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Article
July 1, 1974

Prolonging Life or Prolonging Dying

Author Affiliations

Queens Hospital Center Queens, NY

JAMA. 1974;229(1):25. doi:10.1001/jama.1974.03230390017011

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Abstract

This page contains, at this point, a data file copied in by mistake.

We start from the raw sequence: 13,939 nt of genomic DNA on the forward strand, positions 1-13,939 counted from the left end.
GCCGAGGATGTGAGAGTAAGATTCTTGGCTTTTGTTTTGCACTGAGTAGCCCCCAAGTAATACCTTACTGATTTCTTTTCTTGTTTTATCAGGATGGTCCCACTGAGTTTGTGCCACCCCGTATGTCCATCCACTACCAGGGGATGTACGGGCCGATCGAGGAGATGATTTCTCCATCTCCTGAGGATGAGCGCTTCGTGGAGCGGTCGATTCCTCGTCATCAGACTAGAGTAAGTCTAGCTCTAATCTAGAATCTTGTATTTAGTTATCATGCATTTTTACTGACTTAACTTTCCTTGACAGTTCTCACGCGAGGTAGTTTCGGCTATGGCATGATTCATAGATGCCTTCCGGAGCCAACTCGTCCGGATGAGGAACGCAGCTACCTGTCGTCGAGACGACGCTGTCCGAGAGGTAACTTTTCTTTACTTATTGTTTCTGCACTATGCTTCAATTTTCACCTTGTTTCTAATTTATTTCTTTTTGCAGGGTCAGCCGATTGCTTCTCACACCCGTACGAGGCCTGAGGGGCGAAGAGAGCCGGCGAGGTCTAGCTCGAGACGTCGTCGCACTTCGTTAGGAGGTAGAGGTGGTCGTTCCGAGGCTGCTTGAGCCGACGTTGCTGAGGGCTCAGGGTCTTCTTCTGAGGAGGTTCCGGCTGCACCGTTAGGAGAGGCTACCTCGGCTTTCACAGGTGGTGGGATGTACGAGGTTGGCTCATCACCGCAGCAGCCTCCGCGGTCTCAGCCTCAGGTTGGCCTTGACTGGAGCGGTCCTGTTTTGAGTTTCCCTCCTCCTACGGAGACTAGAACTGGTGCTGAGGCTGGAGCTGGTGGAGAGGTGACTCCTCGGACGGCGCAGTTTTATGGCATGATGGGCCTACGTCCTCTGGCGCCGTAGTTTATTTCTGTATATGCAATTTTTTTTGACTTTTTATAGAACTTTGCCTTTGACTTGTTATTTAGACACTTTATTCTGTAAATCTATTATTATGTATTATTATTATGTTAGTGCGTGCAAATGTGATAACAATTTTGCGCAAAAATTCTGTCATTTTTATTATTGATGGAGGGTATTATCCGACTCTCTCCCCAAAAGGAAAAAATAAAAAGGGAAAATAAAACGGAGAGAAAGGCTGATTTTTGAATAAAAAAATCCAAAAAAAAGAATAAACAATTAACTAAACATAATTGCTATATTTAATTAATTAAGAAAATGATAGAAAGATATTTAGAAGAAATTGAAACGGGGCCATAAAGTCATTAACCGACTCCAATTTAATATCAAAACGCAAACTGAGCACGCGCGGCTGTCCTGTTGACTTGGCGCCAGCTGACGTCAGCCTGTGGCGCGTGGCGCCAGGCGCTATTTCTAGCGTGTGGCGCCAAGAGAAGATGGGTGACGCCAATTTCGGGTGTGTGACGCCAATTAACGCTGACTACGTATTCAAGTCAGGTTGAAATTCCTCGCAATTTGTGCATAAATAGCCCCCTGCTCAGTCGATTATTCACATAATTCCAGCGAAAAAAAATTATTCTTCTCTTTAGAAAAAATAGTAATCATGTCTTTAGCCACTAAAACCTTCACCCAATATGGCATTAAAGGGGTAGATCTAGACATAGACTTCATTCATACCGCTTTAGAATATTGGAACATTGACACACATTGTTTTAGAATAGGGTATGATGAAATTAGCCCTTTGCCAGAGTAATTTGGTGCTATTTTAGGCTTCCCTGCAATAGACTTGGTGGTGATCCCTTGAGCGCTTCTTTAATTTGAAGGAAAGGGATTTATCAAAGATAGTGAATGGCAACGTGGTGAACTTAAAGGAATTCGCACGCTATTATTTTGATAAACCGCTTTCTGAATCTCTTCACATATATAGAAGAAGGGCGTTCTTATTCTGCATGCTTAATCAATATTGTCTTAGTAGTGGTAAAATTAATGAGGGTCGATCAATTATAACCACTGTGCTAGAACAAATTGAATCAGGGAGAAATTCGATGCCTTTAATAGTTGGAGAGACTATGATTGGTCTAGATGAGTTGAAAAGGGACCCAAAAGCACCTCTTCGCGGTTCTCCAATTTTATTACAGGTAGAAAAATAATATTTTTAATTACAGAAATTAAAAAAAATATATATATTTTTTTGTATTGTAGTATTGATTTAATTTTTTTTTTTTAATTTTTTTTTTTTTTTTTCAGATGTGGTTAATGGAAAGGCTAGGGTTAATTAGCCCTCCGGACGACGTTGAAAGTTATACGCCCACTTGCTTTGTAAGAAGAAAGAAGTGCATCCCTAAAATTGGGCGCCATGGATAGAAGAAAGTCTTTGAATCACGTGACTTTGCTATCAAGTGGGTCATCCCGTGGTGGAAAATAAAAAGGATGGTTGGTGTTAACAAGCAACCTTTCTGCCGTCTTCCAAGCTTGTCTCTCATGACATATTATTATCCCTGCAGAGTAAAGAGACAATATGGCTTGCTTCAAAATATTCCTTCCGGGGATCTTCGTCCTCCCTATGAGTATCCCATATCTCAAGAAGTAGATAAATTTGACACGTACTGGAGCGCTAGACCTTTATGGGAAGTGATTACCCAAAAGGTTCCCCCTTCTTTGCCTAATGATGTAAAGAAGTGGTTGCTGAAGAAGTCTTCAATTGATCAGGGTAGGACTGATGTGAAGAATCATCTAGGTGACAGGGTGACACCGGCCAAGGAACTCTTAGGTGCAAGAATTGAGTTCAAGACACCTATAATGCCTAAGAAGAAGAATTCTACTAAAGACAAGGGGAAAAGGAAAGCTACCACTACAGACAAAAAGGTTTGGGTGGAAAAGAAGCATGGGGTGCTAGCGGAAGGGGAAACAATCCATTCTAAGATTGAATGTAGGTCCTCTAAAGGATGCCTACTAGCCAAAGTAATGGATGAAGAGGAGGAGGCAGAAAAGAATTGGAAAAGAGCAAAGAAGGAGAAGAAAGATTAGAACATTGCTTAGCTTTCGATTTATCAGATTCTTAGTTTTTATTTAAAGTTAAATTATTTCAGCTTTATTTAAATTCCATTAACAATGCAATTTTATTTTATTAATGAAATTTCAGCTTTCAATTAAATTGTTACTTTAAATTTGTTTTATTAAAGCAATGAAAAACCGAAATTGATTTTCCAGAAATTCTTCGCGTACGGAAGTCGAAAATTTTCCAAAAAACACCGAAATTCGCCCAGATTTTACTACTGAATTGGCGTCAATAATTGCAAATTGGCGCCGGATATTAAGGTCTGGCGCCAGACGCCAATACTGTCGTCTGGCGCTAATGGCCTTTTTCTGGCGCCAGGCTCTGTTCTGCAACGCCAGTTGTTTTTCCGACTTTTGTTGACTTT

To the Editor.—  In his editorial entitled, "To Live—To Die" (228:501, 1974), O'Donnell discusses who has the prerogative to decide if and when extraordinary and highly sophisticated means of prolonging life should be withdrawn. O'Donnell is of the opinion that it is the prerogative of the patient, not the next of kin nor the physician, to make this decision. Nowhere is God brought into the picture. A patient who requests to be put out of his misery is, in fact, terminating his own life prematurely, an offense prohibited as a form of suicide in both Christian and Jewish teachings.Although sympathy and empathy with the terminally ill patient and the family are absolutely essential in the final hours of a person's life, suffering in and of itself may be part of the divine plan with which man has no right to tamper. This phase of faith remains a mystery, and

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